So downstream anglers and guides like Glass have to fish the lower Columbia tributaries like the Sandy and the Willamette, the river that runs right through Portland. This year we fished the Willamette but didn’t have the luck we had in past trips on the Sandy.
Anglers told us all week the fish were biting and many Chinook were landed. But the day we arrived a front came through and we only had a couple of bites.
Fisheries managers forecast 248,500 spring Chinook would return to the mouth of the Columbia River, including 166,000 heading upstream of Bonneville Dam. Last year 208,800 spring Chinook returned. Only 5,252 had arrived at Bonneville by April 30 this year. The forecast put 66,000 above Lower Granite Dam, the last of eight between the Pacific and Idaho in Washington. But as of April 30, only 36 had passed through the dam.
If the run materializes as they predict, 53,000 hatchery Chinook and 13,000 wild Chinook will return. In 2017 the return was 30,000 and 4,000.
Even though the Willamette trip didn’t produce, we have had big days in the past, including a trip on the Sandy with several large salmon up to 25 pounds and a limit of steelhead to boot.
Guides are available most of the year up and down themigration routewith bank fishing starting in the next few weeks in Idaho on the Little Salmon, Clearwater, Salmon and Snake rivers. Last year’s spring Chinook season was largely a bust.
As the spring season slows down in June, the summer season opens on the South Fork of the Salmon and other seasons run up the Salmon into Stanley into July. The Idaho Fish and Game Commission watches this closely, opening and shutting based on the harvest and the size of the salmon run. Salmon fishing, successful or not, is pleasure, healthy and spiritual. It also is an act of advocacy.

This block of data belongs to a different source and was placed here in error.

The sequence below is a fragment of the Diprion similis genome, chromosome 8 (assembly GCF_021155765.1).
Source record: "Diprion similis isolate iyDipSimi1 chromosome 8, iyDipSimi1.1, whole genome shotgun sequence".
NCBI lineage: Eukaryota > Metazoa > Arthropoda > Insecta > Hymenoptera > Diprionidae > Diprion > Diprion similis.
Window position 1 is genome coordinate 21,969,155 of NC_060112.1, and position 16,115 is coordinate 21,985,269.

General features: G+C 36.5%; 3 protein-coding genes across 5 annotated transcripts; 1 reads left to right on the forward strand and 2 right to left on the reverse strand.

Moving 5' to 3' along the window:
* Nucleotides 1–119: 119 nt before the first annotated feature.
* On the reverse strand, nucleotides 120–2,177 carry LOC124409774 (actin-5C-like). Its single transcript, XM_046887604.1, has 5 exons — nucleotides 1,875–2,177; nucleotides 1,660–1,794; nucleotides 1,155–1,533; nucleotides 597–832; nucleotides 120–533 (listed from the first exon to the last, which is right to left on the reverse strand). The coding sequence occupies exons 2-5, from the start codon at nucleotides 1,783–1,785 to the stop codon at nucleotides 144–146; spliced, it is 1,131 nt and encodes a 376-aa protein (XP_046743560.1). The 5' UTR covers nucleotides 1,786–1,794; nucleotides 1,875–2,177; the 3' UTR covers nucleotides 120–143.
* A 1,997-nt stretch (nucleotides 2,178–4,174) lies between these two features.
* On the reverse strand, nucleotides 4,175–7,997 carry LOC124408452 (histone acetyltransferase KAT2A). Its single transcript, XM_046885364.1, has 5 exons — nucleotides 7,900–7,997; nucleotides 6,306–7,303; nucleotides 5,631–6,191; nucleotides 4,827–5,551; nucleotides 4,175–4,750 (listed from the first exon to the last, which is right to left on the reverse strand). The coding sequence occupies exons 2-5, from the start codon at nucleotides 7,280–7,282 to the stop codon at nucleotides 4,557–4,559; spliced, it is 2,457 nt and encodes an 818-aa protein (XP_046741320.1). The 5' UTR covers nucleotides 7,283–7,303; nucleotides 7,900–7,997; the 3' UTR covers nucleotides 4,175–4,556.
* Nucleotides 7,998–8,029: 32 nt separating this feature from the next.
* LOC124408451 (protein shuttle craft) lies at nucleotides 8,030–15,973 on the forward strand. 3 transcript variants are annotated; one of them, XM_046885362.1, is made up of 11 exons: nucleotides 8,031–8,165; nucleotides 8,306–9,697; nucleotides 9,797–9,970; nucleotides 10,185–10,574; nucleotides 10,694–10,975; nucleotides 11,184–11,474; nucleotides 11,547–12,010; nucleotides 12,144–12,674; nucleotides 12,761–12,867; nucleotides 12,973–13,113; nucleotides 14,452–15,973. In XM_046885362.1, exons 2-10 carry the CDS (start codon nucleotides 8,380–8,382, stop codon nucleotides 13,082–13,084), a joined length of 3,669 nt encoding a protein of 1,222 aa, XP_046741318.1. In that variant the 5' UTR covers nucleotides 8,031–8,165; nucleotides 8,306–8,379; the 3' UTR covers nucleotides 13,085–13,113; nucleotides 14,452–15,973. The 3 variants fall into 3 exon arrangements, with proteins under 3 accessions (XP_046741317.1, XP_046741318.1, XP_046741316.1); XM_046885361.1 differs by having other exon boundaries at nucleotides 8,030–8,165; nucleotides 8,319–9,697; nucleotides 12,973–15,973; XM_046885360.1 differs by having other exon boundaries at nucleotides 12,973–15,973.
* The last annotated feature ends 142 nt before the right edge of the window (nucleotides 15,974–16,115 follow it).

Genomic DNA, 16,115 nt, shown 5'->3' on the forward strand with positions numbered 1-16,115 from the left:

"The salmon runs are a visible symbol of life, death and regeneration, plain for all to see and share . . . ,” wrote Canadian outdoor writer Roderick Haig-Brown. “If there ever was a time when the salmon no longer return, man will know he has failed again and move one step nearer to his own final disappearance."
When I began covering the salmon issue in 1990 I only dreamed that some day my children would get a chance to catch a salmon. In 1997 the season opened and I watched my daughter catch one on the Clearwater.
Only 30 years ago, salmon were all but gone in the minds of Idahoans. But it was anglers and Indians who cared the most for these fish that forced the region to pay attention, much like movies like "Casablanca" helped wake up Americans to the threat of fascism in World War II. Just as Rick, the nightclub owner in the movie, and his long-lost lover Ilsa got back the love they had in Paris by the end of that 1940 classic, we in Idaho got salmon back in our rivers and our minds.
Now we’ve got a job to do and where we're going the faint of heart can’t follow. We need to keep fishing and fighting for salmon. It doesn’t take much to see that the problems of four Northwest states don’t amount to a hill of beans in this crazy world.
So here's looking at you kid: Get in that drift boat or your waders and keep salmon fishing alive. Don't forget to send letters to the people who call the shots, and vote.